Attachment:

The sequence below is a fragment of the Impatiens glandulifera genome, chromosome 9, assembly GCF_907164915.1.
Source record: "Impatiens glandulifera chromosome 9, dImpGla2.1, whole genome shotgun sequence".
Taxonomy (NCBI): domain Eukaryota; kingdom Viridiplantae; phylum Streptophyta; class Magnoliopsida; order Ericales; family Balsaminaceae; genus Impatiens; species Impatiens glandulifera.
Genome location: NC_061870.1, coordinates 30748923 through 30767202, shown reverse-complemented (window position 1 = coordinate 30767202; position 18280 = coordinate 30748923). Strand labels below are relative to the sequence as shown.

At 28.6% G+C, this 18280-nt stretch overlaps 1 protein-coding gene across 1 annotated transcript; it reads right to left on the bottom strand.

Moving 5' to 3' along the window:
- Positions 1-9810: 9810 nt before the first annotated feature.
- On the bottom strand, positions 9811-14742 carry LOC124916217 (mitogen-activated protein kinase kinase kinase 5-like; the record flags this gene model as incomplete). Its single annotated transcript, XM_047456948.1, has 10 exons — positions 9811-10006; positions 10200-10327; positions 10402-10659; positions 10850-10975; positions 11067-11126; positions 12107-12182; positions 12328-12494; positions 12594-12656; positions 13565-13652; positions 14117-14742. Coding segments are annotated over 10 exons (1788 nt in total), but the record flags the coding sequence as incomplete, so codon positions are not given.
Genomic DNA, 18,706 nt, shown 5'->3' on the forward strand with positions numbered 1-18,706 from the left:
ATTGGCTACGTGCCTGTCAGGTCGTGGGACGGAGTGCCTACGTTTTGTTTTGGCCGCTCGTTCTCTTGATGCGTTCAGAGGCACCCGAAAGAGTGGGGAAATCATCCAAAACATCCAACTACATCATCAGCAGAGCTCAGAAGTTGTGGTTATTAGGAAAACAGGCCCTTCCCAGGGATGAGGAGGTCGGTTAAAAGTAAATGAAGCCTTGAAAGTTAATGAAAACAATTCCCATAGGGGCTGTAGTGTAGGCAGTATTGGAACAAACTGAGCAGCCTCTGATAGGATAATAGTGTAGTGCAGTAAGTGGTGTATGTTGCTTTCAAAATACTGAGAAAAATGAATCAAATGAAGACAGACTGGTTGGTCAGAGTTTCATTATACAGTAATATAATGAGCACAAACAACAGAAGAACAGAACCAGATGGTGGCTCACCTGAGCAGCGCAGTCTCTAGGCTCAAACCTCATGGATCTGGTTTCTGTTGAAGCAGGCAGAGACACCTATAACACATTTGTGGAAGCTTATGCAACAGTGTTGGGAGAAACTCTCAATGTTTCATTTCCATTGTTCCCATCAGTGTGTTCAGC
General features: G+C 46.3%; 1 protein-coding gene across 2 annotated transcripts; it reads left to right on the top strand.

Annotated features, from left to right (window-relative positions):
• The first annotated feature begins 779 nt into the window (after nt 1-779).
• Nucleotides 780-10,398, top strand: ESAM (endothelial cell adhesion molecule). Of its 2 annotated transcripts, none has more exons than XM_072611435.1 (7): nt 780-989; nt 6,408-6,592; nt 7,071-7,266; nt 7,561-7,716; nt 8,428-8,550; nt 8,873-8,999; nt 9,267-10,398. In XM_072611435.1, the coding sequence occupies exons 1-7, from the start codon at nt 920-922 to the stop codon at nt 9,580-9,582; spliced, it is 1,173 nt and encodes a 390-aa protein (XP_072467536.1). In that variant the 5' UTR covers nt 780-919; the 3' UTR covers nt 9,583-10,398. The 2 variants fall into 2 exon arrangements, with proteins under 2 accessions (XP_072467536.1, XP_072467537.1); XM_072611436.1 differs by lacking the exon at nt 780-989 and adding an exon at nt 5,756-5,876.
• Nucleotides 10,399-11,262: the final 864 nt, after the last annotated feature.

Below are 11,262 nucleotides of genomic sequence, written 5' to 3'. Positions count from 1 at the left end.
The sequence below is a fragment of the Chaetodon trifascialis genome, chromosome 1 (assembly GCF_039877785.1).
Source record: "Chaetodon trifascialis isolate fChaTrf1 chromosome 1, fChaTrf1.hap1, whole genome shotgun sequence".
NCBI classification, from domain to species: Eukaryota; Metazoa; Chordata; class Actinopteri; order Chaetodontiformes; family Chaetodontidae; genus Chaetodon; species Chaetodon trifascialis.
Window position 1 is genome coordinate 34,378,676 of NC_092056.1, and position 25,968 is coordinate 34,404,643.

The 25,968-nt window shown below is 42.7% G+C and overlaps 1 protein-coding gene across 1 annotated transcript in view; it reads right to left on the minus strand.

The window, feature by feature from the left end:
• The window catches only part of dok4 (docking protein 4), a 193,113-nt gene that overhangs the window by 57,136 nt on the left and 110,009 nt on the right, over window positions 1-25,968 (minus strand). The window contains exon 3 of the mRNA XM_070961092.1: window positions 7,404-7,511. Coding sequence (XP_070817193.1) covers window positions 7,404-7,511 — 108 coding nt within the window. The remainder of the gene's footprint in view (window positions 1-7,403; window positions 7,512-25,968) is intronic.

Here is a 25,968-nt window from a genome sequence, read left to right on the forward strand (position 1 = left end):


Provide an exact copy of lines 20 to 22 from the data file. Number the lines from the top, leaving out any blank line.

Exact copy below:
Window position 1 is genome coordinate 34,378,676 of NC_092056.1, and position 25,968 is coordinate 34,404,643.

The 25,968-nt window shown below is 42.7% G+C and overlaps 1 protein-coding gene across 1 annotated transcript in view; it reads right to left on the minus strand.

The window, feature by feature from the left end: